Rant: I hate software

also posted on Pam’s House Blend.
for a good time, compare and contrast
how Soapblox (there) and WordPress (here)
display the URLs in the quotes 🙂

As a “grand old man” of the software engineering field of defect detection, I sometimes take it personally when I run into bugs or usability problems.  My IM friends are never surprised when I switch from a conversation on another topic to a rant about how it doesn’t need to be that way and running commentary about my search for a workaround while lamenting that so few companies — or open-source projects — bother to go for the rather-obvious competitive advantage of making software that works reliably and well.  It usually ends in comments in something like

jon: doesn’t look like there’s any way to get around it.  i hate software

friend: lol.  looks like you picked the wrong profession then

Ha ha.

These days, I spend a chunk of time thinking about bugs from a strategic perspective, as part of the consulting work I’m doing for Coverity: which are the ones people will pay money for, which technologies can find them most effectively, where are the holes in the marketplace.   On the political activism front, I worry about the possibilities for hackers exploiting bugs for some kind of e-deceptive practices as we get close to the election.  These are big deals …

But it’s the day-to-day stuff that really grates.  Yesterday I made a comment in the Quotes of the Day thread on Shakesville with a couple of links that I thought would be useful.  When I looked at what I had posted, it was badly formatted:

Matt Stoller’s A Skeptics caucus forms in the house and <a href=”http://www.openleft.com/showDiary.do;jsessionid=6AB2AD3F71B7FA926C37F72636C66E11?diaryId=8413″>Skeptics Caucus Enthusiastic, Oil Prices Skyrocket give some interesting perspectives on this.

Oops.  It seemed like I had forgotten the closing “</a>” to end one of the HTML links.  Well, it’s not the first time I’ve made that mistake — Disqus, the software that powers Shakesville’s comments, doesn’t have a “preview” button, so it’s easy to overlook.

And this is the kind of stuff that burns me up … how can discussion software in 2008 not have a preview button?  I’ve talked before about the power issues associated with commenting functionality, but just think about it from a customer satisfaction perspective.  Most users — like me — prefer not to get embarrassed and so would rather have the option to preview their posts first and correct their mistakes.  Most readers would prefer to see the posts after they’ve been corrected.   It’s not like “preview” functionality is rocket science; open source systems like Slashcode, Soapblox, Scoop and commercial products like WordPress, MySpace, and ezBoard/Yuku have had it for eons.  What were they thinking?  Don’t they use their own product?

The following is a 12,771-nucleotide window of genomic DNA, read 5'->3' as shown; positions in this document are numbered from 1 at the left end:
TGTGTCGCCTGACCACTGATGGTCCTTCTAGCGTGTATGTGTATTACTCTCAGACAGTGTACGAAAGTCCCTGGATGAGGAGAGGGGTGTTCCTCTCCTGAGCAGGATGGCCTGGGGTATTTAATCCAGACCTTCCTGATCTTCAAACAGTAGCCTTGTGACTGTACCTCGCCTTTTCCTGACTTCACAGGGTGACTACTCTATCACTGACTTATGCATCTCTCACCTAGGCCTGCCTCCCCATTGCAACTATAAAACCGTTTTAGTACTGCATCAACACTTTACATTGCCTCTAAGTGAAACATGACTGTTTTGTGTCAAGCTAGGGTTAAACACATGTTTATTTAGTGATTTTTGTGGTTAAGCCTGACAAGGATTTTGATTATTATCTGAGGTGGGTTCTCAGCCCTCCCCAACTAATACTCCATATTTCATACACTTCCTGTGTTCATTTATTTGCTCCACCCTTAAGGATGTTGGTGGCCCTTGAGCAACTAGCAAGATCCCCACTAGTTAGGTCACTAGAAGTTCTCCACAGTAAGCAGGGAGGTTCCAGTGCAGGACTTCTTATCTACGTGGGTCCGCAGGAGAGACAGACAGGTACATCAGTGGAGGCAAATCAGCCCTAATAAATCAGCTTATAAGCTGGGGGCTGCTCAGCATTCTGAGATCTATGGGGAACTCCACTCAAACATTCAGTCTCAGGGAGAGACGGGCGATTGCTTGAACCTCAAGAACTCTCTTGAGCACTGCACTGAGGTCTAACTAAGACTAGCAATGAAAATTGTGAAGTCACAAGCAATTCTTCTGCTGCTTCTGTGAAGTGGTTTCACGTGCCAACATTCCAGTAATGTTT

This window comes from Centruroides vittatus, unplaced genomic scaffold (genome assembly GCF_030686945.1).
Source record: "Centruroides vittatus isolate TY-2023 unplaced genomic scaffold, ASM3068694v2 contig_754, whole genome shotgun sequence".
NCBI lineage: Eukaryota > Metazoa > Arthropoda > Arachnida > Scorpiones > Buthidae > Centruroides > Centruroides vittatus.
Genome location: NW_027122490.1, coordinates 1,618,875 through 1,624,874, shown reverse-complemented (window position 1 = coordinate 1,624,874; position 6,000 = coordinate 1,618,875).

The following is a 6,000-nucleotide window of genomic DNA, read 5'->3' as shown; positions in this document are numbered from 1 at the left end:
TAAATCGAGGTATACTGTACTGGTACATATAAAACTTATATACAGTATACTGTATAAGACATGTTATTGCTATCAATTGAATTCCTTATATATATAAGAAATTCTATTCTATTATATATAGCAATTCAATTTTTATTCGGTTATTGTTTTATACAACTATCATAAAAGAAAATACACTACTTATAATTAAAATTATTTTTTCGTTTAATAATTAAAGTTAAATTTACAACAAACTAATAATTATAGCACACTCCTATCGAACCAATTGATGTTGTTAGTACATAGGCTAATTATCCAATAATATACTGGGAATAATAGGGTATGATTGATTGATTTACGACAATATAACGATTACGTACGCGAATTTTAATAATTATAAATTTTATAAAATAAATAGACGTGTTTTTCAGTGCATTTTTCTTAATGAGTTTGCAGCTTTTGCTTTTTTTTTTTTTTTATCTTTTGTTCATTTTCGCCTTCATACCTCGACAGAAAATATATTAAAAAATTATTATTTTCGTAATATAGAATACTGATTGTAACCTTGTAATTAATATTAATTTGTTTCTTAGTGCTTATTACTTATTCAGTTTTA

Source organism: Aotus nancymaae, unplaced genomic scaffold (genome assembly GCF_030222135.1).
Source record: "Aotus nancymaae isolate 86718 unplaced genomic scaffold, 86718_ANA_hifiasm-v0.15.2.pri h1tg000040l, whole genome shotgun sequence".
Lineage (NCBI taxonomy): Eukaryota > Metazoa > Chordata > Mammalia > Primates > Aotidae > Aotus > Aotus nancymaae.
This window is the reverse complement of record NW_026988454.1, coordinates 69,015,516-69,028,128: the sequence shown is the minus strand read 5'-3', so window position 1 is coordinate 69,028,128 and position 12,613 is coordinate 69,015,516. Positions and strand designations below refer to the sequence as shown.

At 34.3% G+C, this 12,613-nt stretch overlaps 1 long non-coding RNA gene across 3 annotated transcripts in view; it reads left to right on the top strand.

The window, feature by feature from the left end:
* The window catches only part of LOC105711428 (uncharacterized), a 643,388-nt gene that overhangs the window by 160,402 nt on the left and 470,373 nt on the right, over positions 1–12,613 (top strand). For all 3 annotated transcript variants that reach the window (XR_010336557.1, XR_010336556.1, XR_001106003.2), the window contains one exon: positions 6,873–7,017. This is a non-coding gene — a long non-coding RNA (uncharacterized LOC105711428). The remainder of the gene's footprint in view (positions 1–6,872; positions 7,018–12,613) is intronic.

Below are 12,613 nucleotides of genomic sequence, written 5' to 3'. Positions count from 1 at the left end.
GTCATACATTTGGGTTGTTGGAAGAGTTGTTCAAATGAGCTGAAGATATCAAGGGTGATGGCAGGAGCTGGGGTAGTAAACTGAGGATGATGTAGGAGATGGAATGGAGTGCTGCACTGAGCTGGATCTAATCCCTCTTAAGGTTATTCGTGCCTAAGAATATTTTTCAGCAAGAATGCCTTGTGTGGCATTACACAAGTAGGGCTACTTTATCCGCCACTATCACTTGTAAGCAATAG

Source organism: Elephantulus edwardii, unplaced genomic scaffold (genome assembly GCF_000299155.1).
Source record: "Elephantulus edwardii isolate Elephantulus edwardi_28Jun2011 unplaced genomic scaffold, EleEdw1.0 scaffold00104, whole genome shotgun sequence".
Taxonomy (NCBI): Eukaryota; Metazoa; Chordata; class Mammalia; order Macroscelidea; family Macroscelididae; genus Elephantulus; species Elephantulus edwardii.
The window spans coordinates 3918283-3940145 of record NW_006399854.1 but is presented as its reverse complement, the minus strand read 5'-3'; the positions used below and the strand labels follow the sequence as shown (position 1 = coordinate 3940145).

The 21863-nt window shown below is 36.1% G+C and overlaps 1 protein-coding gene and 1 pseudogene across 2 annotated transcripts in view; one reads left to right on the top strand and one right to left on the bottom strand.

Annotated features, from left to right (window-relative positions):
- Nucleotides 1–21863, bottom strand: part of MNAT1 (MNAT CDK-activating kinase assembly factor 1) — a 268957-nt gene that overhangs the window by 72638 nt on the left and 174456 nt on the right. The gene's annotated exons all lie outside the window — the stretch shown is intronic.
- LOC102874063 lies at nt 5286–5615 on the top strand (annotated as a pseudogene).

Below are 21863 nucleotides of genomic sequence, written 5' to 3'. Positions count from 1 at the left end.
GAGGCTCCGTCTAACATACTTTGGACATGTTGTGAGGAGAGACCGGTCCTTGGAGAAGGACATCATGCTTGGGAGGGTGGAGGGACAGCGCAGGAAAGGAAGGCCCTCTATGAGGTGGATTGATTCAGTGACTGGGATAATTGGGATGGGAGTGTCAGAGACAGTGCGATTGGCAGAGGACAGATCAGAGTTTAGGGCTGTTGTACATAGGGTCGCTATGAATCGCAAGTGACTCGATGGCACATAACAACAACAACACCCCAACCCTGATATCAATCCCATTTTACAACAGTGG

Well, yeah, part of the reason I was so irritated here was that I was kicking myself for not having included the </a> and proof-read my comment before posting.  Really, though, is it so unreasonable of me to want the software to help me when I make a mistake, rather than rub my nose in it by displaying it to the world?

Fortunately, Disqus lets you edit your comments.  At least, sometimes it does, and I’ve successfully edited comments once or twice.  Usually, however, I can’t figure out how to do it, and after poking around for a while (“didn’t their used to be an ‘edit’ link here?”) I give up in disgust.   Yesterday was no exception.  So I decided to post a correction — and this time, I double-checked before posting.

Sorry ’bout that. The correct link is “<a href=”http://www.openleft.com/showDiary.do;jsessionid=6AB2AD3F71B7FA926C37F72636C66E11?diaryId=8413”>Skeptics Caucus Enthusiastic, Oil Prices Skyrocket.

Hey, wait a second!

Maybe it wasn’t me?

bangs head. edit isn’t working for me. i hate software.

<a href=”http://www.openleft.com/showDiary.do;jsessionid=6AB2AD3F71B7FA926C37F72636C66E11?diaryId=8413″>Skeptics Caucus Enthusiastic, Oil Prices Skyrocket.

Third time’s a charm?

Apologies, all …

Sure enough: there’s a bug.  MaryL mentioned that Disqus doesn’t like some odd characters (and helpfully provided the tinyurl equivalent), and Liss suggested that it’s specifically the interaction between question marks and long URLs that triggers the bug.   Isn’t it wonderful how in a Web 2.0 world, we all have to learn learn software debugging and quality assurance techniques just to live our lives?

And there’s no excuse for this bug.  Interpreting HTML like this correctly is a problem that’s been solved repeatedly, and it’s no secret which “HTML engines” work better or worse.  Why didn’t Disqus choose the one they did?

It’s not just Disqus, of course.  It’s the entire industry, making choices like this, not prioritizing their users’ experience.  Disappointing — and disrespectful.

And speaking of disrespectful, by now I had managed to clutter the thread with multiple comments that didn’t have anything to do with the original topic.  Oops.  I’d delete them and clean up after myself … but if that functionality exists, I can’t find it.   Alternatively, it would be great if the site admins could edit … oh but wait; when Disqus moved to its “2.0” platform, one of the “improvements” was taking away the ability for admins to edit users comments.  Sigh.

I hate software.